By Will Broaddus Staff writer
The Salem News
---- — TOPSFIELD — Families who would like to go over the river and through the woods this holiday can do it, literally, during Sunday’s Big Woods Hike at Ipswich River Wildlife Sanctuary.
“We do it every year the Sunday before Thanksgiving,” said Sue Baeslack, education and volunteer coordinator at the sanctuary. “Adults and families can do it together.”
The hike, now in its 17th year, has become a popular alternative to sitting on the couch and watching too much football on TV.
Seven walks, each lasting two hours, will depart between noon and 1:30 p.m. to explore some unique corners of this Audubon Society property in Topsfield.
“It gives people a different perspective on the sanctuary,” Baeslack said. “It goes beyond the area that a casual visitor would see.”
In particular, hikers will follow a trail that takes them to Averill’s Island, a section of the property that isn’t technically an island but seems like one, given the way it juts out into the Ipswich River.
Perhaps because of its isolation, the island has avoided the farming and development that has altered the landscape almost everywhere else in the state.
“It’s second-growth, but it has some red and white pine trees that date back to the early 1800s,” said Scott Santino, sanctuary naturalist. “As far as second-growth forest goes, this could be one of the oldest in eastern Massachusetts.”
The spot also offers great views where visitors can imagine what Topsfield looked and sounded like a long, long time ago.
“To the east of the island is the Ipswich River. There are some nice vistas we can enjoy,” Santino said. “To the west is a wet meadow, which is a beaver-enhanced wet meadow, another example of the benefits of beaver in Massachusetts.”
Wetlands offer habitat to a wide range of creatures, from microscopic mud-dwellers to white-tailed deer, and there’s a chance hikers could catch a glimpse of something wild.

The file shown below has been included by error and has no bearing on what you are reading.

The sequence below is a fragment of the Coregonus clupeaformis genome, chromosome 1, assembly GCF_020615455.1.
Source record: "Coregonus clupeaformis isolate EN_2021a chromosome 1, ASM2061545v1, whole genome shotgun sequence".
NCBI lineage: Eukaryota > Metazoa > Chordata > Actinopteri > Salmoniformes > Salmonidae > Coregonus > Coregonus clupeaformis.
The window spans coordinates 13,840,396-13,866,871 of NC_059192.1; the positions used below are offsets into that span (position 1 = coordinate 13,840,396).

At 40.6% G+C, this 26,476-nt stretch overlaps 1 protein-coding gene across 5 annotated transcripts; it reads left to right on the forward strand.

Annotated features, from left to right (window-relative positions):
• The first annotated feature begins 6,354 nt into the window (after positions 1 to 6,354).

“We are seeing a good number of winter finches this week at Ipswich River,” Santino said. “We have had white-winged crossbills and an evening grosbeak. They’re not here every winter.”
Santino thinks that poor food crops in Canadian forests have forced these birds south in search of “suitable food resources.”
But most of the mammals who live in the sanctuary are nocturnal, Santino said, and Audubon staffers and docents leading the hikes will detect their presence from what they have left behind.
“We point out evidence of animals’ scat, or animal browse (where they have been eating),” Santino said.
Hike leaders will also discuss how creatures like squirrels and beavers are preparing for the cold months ahead.
But in addition to describing the wildlife in the sanctuary, hike leaders will discuss the land itself and the humans who have lived there.
“What makes this trip fun and engaging and good for lots of audiences is that it isn’t only a natural history walk, but also a cultural history walk,” Santino said.
“We talk about the building on the hill that dates back to 1700, (about) who were the past landowners and where did the stone walls come from.”
They will also consider geological features of the property, especially where these have been shaped by glaciers. Such features will be pointed out on the return trip from Averill’s Island, when the trail passes Hassocky Meadow.
“It’s what we call our esker trail,” Santino said, referring to a ridge of sedimented earth that is shaped like a railway embankment.
There are also drumlins, or small hills, and kames, which Santino defined as “sediment that dropped out between two chunks of ice — flat, finer sediment areas.”
Birders are welcome to bring binoculars, but hike leaders will tailor their talks for a general audience of all ages.
“It’s a nice way to get out and enjoy a beautiful fall hike in a woodland,” Santino said.
And just like in the old song, the best part of the journey arrives at the end.
“Once we’re done, we bring people back to the barn,” Santino said. “There will be a fire going in a wood stove, with soups and baked items for sale — a nice, cozy wrap-up at the end.”
BIG WOODS HIKE Where: Ipswich River Wildlife Sanctuary, 87 Perkins Row, Topsfield When: Sunday, Nov. 18, departing at noon, 12:15 p.m., 12:30 p.m., 12:45 p.m., 1 p.m., 1:15 p.m. and 1:30 p.m. Cost: $8 adults, $7 children (discount for Mass Audubon members). Advance registration required by calling 978-887-9264. More information: Rain or shine; dress for the weather and wear sturdy footwear. Visit www.massaudubon.org/ipswichriver.